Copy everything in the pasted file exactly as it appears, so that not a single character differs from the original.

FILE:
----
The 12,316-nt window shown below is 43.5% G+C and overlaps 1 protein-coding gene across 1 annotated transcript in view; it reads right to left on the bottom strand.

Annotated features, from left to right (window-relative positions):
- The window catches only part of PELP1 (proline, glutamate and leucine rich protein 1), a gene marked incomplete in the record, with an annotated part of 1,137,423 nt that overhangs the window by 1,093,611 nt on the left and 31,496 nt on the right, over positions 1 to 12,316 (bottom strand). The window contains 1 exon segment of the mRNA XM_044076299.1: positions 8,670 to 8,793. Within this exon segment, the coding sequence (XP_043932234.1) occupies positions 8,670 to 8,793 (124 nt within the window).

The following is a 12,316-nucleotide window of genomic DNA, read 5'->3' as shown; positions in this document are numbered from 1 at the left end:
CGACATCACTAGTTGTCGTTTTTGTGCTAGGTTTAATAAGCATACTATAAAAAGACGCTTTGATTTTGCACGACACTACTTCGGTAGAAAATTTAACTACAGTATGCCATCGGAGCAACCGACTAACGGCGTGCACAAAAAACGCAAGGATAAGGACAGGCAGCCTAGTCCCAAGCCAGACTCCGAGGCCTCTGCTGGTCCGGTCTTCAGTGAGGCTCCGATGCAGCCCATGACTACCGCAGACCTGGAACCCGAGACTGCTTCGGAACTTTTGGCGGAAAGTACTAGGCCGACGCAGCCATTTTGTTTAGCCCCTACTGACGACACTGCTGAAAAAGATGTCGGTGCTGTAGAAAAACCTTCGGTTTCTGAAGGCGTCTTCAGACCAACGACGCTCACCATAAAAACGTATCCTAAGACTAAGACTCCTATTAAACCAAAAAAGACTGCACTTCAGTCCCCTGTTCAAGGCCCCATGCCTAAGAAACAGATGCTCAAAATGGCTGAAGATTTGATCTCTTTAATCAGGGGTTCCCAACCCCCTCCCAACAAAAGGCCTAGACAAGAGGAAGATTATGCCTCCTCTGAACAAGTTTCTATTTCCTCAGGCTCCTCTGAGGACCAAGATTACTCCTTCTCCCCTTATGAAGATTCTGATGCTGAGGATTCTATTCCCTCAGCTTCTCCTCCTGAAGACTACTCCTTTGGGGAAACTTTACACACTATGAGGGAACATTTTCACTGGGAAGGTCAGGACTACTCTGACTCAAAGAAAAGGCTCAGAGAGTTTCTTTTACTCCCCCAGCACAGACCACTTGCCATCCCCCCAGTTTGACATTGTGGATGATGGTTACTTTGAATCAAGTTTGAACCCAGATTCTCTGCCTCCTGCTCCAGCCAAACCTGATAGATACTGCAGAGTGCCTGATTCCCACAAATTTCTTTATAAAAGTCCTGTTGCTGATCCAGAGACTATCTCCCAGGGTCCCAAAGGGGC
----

The 12,316-nt window shown below is 43.5% G+C and overlaps 1 protein-coding gene across 1 annotated transcript in view; it reads right to left on the bottom strand.

Annotated features, from left to right (window-relative positions):
- The window catches only part of PELP1 (proline, glutamate and leucine rich protein 1), a gene marked incomplete in the record, with an annotated part of 1,137,423 nt that overhangs the window by 1,093,611 nt on the left and 31,496 nt on the right, over positions 1 to 12,316 (bottom strand). The window contains 1 exon segment of the mRNA XM_044076299.1: positions 8,670 to 8,793. Within this exon segment, the coding sequence (XP_043932234.1) occupies positions 8,670 to 8,793 (124 nt within the window).

The following is a 12,316-nucleotide window of genomic DNA, read 5'->3' as shown; positions in this document are numbered from 1 at the left end:
CGACATCACTAGTTGTCGTTTTTGTGCTAGGTTTAATAAGCATACTATAAAAAGACGCTTTGATTTTGCACGACACTACTTCGGTAGAAAATTTAACTACAGTATGCCATCGGAGCAACCGACTAACGGCGTGCACAAAAAACGCAAGGATAAGGACAGGCAGCCTAGTCCCAAGCCAGACTCCGAGGCCTCTGCTGGTCCGGTCTTCAGTGAGGCTCCGATGCAGCCCATGACTACCGCAGACCTGGAACCCGAGACTGCTTCGGAACTTTTGGCGGAAAGTACTAGGCCGACGCAGCCATTTTGTTTAGCCCCTACTGACGACACTGCTGAAAAAGATGTCGGTGCTGTAGAAAAACCTTCGGTTTCTGAAGGCGTCTTCAGACCAACGACGCTCACCATAAAAACGTATCCTAAGACTAAGACTCCTATTAAACCAAAAAAGACTGCACTTCAGTCCCCTGTTCAAGGCCCCATGCCTAAGAAACAGATGCTCAAAATGGCTGAAGATTTGATCTCTTTAATCAGGGGTTCCCAACCCCCTCCCAACAAAAGGCCTAGACAAGAGGAAGATTATGCCTCCTCTGAACAAGTTTCTATTTCCTCAGGCTCCTCTGAGGACCAAGATTACTCCTTCTCCCCTTATGAAGATTCTGATGCTGAGGATTCTATTCCCTCAGCTTCTCCTCCTGAAGACTACTCCTTTGGGGAAACTTTACACACTATGAGGGAACATTTTCACTGGGAAGGTCAGGACTACTCTGACTCAAAGAAAAGGCTCAGAGAGTTTCTTTTACTCCCCCAGCACAGACCACTTGCCATCCCCCCAGTTTGACATTGTGGATGATGGTTACTTTGAATCAAGTTTGAACCCAGATTCTCTGCCTCCTGCTCCAGCCAAACCTGATAGATACTGCAGAGTGCCTGATTCCCACAAATTTCTTTATAAAAGTCCTGTTGCTGATCCAGAGACTATCTCCCAGGGTCCCAAAGGGGC